My dear, departed father, Robert Clay Berner, smoked more than 1,250,000 cigarettes in his lifetime. That’s two-plus packs a day from age 14 to 83.
All were Camels, unfiltered. He paused for about six months after a quadruple bypass.
Never a thank-you note from the cigarette company.
It’s that time again for New Year’s resolutions. Dad never made one, especially about smoking.
It’s easy to see people smoking and vaping because it’s now an outdoor activity, at least 25 feet from entrances.
But, most I meet say they intend to quit or would like to quit.
It’s expensive. It’s a health risk. It’s grown culturally less acceptable.
The list of the well-known who smoke is long — Lady Gaga, Leonardo DiCaprio, Kristen Stewart, Miley Cyrus, Michael Fassbender …
The list of the ingredients in cigarette smoke is longer — benzene, arsenic, cadmium, formaldehyde, lead, nickel, butadiene, chromium, polonium — plus hundreds more.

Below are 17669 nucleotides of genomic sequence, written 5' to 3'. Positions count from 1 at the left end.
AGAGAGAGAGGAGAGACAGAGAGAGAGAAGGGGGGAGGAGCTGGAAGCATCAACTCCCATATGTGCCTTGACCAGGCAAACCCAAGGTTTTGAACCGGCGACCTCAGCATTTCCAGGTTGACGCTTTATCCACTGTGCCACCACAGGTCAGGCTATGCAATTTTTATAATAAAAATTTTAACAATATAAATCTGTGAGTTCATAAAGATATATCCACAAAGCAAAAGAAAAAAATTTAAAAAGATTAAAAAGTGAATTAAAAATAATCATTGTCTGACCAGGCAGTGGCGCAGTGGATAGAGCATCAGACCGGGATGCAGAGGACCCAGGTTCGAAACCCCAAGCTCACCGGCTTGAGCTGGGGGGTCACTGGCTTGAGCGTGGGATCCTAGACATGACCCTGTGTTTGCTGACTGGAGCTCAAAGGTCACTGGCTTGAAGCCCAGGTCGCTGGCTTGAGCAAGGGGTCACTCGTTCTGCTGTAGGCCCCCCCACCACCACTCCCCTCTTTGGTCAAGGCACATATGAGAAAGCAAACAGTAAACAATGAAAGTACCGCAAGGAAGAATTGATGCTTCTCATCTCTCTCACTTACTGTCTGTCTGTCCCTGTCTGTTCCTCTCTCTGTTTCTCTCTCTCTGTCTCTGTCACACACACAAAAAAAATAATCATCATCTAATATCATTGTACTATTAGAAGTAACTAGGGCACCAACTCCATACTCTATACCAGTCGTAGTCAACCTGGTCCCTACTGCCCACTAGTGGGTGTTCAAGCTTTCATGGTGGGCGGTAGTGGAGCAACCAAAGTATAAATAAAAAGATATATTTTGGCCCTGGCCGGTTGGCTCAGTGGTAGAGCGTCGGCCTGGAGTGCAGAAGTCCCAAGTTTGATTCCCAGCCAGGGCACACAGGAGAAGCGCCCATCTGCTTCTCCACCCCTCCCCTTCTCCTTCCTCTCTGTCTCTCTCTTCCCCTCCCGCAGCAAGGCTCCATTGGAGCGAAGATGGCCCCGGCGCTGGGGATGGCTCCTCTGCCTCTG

When I would return to St. Louis, I would clean the inside windows of my dad’s Toyota Corolla.
The towels would become dark brown.
A reversal was taking place. The son is nagging the parent — “Here’s the inside of your lungs. Here’s the smoking gun.”
My dad saw the cultural swing as a personal-rights infringement.
Frank Zappa said, “The whole pitch about smoking has gone from being a health issue to a moral issue and when they reduce something to a moral issue, it has no place in any kind of legislation, as far as I’m concerned.”
So, best not to nag dad.
Be hopeful and think many of the smokers who say they’re intending to quit will keep their promise to themselves.
Best to think of Alfred Tennyson on the New Year: “Hope smiles from the threshold of the year to come, whispering, ‘It will be happier.’ “